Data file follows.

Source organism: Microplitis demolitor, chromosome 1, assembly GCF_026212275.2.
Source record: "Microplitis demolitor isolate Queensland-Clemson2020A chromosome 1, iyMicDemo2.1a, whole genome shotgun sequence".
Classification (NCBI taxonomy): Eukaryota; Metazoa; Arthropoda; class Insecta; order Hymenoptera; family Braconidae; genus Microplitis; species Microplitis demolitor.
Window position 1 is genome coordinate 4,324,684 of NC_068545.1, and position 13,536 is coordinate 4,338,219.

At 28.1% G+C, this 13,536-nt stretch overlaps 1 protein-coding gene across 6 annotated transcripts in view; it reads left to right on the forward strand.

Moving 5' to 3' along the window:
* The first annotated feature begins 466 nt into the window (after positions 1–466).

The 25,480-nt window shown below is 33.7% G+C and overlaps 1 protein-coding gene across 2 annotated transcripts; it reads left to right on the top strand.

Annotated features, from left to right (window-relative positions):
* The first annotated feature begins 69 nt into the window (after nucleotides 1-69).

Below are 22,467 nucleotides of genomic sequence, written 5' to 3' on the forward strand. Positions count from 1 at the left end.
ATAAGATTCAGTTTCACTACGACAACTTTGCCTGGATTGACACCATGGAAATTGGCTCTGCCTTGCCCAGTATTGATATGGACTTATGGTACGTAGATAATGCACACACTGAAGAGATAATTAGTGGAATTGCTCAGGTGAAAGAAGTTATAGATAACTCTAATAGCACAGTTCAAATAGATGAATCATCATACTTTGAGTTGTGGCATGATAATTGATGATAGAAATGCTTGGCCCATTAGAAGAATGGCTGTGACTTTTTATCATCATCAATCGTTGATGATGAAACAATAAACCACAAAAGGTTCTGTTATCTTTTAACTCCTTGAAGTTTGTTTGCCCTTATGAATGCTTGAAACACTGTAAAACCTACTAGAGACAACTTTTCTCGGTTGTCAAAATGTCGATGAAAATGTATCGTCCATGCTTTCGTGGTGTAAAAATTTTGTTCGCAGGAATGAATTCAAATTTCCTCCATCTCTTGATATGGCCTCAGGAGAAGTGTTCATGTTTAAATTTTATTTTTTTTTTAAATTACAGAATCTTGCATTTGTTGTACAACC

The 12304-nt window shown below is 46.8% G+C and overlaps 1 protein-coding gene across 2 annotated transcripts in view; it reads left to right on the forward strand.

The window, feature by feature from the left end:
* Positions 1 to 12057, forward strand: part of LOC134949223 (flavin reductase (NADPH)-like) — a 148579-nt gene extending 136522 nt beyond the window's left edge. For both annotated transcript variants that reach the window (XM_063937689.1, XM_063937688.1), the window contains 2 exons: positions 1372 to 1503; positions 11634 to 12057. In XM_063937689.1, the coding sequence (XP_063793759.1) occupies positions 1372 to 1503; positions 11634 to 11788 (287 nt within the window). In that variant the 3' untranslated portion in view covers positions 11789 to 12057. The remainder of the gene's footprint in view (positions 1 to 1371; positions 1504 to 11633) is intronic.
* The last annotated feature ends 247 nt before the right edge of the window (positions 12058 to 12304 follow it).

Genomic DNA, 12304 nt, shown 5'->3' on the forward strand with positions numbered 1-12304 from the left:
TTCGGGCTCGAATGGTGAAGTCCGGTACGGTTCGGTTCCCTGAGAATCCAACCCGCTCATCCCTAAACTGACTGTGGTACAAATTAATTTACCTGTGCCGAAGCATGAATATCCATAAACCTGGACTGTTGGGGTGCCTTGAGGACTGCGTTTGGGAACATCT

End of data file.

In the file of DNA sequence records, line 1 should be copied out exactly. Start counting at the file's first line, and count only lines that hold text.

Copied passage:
Source organism: Microplitis demolitor, chromosome 1, assembly GCF_026212275.2.